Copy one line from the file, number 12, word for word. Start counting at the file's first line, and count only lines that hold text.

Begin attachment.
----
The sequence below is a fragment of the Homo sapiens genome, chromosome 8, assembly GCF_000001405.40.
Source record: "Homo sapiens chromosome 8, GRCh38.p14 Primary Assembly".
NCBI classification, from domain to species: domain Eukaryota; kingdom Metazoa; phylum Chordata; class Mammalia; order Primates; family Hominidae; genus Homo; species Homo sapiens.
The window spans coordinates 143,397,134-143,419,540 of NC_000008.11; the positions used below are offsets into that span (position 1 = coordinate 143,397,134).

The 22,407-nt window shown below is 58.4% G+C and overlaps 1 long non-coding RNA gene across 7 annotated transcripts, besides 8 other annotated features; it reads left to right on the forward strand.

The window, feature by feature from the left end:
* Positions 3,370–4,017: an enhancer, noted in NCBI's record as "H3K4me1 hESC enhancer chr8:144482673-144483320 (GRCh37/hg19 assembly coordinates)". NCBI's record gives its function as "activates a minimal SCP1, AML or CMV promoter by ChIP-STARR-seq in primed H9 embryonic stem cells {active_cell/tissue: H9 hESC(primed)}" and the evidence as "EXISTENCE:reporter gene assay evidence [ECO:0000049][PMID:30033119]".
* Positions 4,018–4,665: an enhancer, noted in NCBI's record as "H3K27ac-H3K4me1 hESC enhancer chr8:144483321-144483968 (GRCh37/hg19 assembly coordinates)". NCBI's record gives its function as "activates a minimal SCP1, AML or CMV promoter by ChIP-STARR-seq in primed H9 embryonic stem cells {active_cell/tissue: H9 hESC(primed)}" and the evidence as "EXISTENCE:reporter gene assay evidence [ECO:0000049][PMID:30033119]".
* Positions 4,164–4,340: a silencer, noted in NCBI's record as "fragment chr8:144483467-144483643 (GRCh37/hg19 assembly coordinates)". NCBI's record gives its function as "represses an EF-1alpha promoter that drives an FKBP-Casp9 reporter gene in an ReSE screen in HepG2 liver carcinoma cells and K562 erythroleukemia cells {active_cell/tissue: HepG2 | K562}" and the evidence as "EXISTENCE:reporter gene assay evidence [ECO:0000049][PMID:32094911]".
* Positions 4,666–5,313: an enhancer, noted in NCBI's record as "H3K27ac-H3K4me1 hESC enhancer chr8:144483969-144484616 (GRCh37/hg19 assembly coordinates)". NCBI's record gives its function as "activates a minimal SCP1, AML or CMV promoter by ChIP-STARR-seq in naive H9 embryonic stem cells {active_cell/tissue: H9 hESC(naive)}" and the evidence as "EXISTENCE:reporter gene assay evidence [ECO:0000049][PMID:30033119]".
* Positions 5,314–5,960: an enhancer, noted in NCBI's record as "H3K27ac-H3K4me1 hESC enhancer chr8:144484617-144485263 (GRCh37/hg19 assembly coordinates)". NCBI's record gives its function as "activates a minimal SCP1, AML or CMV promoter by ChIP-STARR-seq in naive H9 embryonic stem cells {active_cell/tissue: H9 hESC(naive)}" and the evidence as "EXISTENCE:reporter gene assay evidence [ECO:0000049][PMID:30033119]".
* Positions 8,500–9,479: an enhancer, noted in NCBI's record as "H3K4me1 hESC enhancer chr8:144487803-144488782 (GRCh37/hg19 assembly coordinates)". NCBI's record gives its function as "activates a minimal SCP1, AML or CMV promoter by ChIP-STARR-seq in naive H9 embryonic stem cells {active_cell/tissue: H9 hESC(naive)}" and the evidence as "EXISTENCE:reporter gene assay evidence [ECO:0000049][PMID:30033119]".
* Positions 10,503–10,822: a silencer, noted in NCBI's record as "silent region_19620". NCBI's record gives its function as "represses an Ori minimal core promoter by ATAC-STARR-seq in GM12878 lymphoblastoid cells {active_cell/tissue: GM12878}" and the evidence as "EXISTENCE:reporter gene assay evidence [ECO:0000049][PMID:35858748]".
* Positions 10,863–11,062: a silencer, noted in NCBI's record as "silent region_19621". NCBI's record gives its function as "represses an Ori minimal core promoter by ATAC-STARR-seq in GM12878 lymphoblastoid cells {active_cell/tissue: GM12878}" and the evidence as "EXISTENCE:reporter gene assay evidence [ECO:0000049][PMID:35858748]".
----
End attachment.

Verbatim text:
* Positions 8,500–9,479: an enhancer, noted in NCBI's record as "H3K4me1 hESC enhancer chr8:144487803-144488782 (GRCh37/hg19 assembly coordinates)". NCBI's record gives its function as "activates a minimal SCP1, AML or CMV promoter by ChIP-STARR-seq in naive H9 embryonic stem cells {active_cell/tissue: H9 hESC(naive)}" and the evidence as "EXISTENCE:reporter gene assay evidence [ECO:0000049][PMID:30033119]".